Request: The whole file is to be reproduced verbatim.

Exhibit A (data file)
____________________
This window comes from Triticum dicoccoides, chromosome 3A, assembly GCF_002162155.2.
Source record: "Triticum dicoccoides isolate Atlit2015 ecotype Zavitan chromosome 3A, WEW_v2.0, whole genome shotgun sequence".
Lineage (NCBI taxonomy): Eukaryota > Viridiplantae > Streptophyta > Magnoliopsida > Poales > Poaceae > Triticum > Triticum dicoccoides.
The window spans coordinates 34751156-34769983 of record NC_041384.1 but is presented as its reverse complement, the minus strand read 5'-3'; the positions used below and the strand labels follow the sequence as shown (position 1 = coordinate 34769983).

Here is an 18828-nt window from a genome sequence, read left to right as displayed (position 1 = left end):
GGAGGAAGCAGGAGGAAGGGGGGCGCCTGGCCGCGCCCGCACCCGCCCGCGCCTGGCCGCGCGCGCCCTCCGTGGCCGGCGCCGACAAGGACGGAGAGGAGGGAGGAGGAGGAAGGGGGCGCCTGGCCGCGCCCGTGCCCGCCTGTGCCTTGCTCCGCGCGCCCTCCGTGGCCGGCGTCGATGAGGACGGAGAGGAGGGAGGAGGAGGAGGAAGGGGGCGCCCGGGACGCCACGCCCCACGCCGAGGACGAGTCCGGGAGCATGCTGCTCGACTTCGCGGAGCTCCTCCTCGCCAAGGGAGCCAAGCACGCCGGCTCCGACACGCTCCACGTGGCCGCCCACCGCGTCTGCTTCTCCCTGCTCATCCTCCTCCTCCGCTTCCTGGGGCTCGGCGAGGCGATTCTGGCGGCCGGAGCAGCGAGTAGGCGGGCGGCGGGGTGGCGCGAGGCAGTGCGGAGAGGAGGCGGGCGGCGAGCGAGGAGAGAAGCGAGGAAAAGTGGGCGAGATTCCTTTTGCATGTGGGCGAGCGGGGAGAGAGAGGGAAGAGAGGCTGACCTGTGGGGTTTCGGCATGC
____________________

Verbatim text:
This window comes from Triticum dicoccoides, chromosome 3A, assembly GCF_002162155.2.
Source record: "Triticum dicoccoides isolate Atlit2015 ecotype Zavitan chromosome 3A, WEW_v2.0, whole genome shotgun sequence".
Lineage (NCBI taxonomy): Eukaryota > Viridiplantae > Streptophyta > Magnoliopsida > Poales > Poaceae > Triticum > Triticum dicoccoides.
The window spans coordinates 34751156-34769983 of record NC_041384.1 but is presented as its reverse complement, the minus strand read 5'-3'; the positions used below and the strand labels follow the sequence as shown (position 1 = coordinate 34769983).

Here is an 18828-nt window from a genome sequence, read left to right as displayed (position 1 = left end):
GGAGGAAGCAGGAGGAAGGGGGGCGCCTGGCCGCGCCCGCACCCGCCCGCGCCTGGCCGCGCGCGCCCTCCGTGGCCGGCGCCGACAAGGACGGAGAGGAGGGAGGAGGAGGAAGGGGGCGCCTGGCCGCGCCCGTGCCCGCCTGTGCCTTGCTCCGCGCGCCCTCCGTGGCCGGCGTCGATGAGGACGGAGAGGAGGGAGGAGGAGGAGGAAGGGGGCGCCCGGGACGCCACGCCCCACGCCGAGGACGAGTCCGGGAGCATGCTGCTCGACTTCGCGGAGCTCCTCCTCGCCAAGGGAGCCAAGCACGCCGGCTCCGACACGCTCCACGTGGCCGCCCACCGCGTCTGCTTCTCCCTGCTCATCCTCCTCCTCCGCTTCCTGGGGCTCGGCGAGGCGATTCTGGCGGCCGGAGCAGCGAGTAGGCGGGCGGCGGGGTGGCGCGAGGCAGTGCGGAGAGGAGGCGGGCGGCGAGCGAGGAGAGAAGCGAGGAAAAGTGGGCGAGATTCCTTTTGCATGTGGGCGAGCGGGGAGAGAGAGGGAAGAGAGGCTGACCTGTGGGGTTTCGGCATGC